It’s entire possible that it’s not broken, just poorly described. The errata is a very mechanical “change this number to this number.” We have never gotten a design overview from them that would help explain what they’re thinking. Such an overview would massively help. Indeed, I suspect the original system wasn’t broken for WotC because when they played the game, they drifted the system is small ways that didn’t get noted in the manual. Something as simple as “good ideas almost always earned +2 circumstance bonus” radically changed the results.
Ultimately the new system still has radical spikes in failure rates for relatively small modifiers, especially if you’re shooting for success rates in the 50-80% range.
My full analysis of both the old and new system, chock full of numbers: http://www.highprogrammer.com/alan/gaming/dnd/4e/skill-challenge-broken.html
@Alan: Welcome to next week’s Rodeo lineup, Alan — that’s awesome.
Nice work, Alan. I think a critical element of the Skill Challenge is that losing one does not end the game. Therefore the 95% success rate seems unnecessary, and I think we can assume lower numbers…
I agree that it is a clusterf*ck (sorry, slipped into Army lingo there). I don’t know what WotC was aiming for, but instinct tells me to go for a sliding success rate of 75% at CD 1 to about 25% at CD 5. Per your table, that’s roughly where the DC is about 6 points higher than the skill modifier, or a character with a +9 Diplomacy trying to negotiate a DC15 issue. Given that a +9 modifier is possible for a first level “primary skill”, and DC15 is “hard, but possible” at first level, that actually sounds about right. I haven’t seen higher level characters, so I have no idea how that relationship scales.
Whew. Did I say, “Nice work”?
One of the many problems is that we have no idea what WotC expects. The DMG does emphasize ensuring that the story continues even on failure, which might indicate desired failure rates as high as 50%. Or maybe it’s more like fights, where you almost always win, suggesting 90% or so. In my interpretation, higher complexities (longer challenges) shouldn’t be harder or easier. If you want to fiddle with the difficulty, fiddle with the DCs (and indeed, the version 2 update suggests just this). But maybe they do intend difficulty to go up as challenge length increases. We have no idea.
I’m also uncomfortable with the rapid jumps in the odds when you’re in the 70ish percent range; the area I’d consider the sweet spot. A single point of difference can jump your chances 20% either way. It seems like if you’re in the sweet spot (wherever that is) you should have a few points of slop where the odd change, but not so radically. Unfortunately the very nature of having so many rolls tends to cause clumping.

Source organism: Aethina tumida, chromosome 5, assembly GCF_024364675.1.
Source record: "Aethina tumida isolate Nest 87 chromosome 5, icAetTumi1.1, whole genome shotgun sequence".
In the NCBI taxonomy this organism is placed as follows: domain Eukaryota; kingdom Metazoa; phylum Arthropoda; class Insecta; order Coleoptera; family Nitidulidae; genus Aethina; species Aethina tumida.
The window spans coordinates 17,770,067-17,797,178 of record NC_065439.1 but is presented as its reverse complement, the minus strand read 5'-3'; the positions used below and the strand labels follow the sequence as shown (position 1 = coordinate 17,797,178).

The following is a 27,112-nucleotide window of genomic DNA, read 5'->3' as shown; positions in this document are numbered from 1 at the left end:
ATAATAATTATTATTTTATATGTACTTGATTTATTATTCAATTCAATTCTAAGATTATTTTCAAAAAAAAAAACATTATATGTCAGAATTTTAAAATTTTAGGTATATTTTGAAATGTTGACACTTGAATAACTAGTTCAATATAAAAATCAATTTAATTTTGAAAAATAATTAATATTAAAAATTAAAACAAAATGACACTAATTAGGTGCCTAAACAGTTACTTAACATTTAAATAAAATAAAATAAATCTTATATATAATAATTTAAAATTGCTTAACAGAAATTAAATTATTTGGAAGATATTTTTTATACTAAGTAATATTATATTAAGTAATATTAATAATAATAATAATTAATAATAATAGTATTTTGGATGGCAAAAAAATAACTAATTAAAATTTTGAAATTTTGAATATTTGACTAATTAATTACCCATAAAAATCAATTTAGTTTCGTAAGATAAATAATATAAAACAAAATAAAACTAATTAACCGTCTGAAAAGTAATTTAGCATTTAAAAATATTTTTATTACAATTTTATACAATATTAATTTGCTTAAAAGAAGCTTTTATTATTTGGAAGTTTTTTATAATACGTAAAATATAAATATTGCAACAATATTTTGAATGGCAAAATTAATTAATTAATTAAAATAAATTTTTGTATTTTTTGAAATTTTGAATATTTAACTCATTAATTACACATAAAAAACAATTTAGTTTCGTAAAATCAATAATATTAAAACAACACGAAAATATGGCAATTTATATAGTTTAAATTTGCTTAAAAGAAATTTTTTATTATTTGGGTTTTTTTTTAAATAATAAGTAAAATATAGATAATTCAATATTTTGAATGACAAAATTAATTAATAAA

Analyzing Stalker0’s two replacement systems
http://www.enworld.org/forum/showthread.php?t=230567 ) is next on my list. He approached the problem with very similar goals to me, and I’m interested in seeing if his rules work for me.
(Another goal is trying to make the page clearer. It’s jargon-o-riffic, doubly so since I invented some of the jargon. 🙂
Well, knowing what you show on your analysis, a decent GM can cherry-pick the probability he’s looking for (just a decent GM can adjust an encounter to fit the level of difficulty he’s looking for). At some level, it really doesn’t matter what WotC wants, just what the GM wants.
There, that more explicitly states why I appreciate the analysis. It lets me set DCs based on how difficult I want the challenge to be, without re-writing the system.
I remember some video postings and interviews of the designers of 4e. They repeatedly stated or suggested that the game was being designed around a 60% success rate as that seems to be the sweet spot for a game to be challenging to most players without becoming to easy. I don’t know if this was their goal for just combat or for all aspects of the game though. I’m using it as a general rule of thumb for encounter/challenge designing.
Excellent analysis of the system Alan De Smet. It is very helpful for us number crunching types.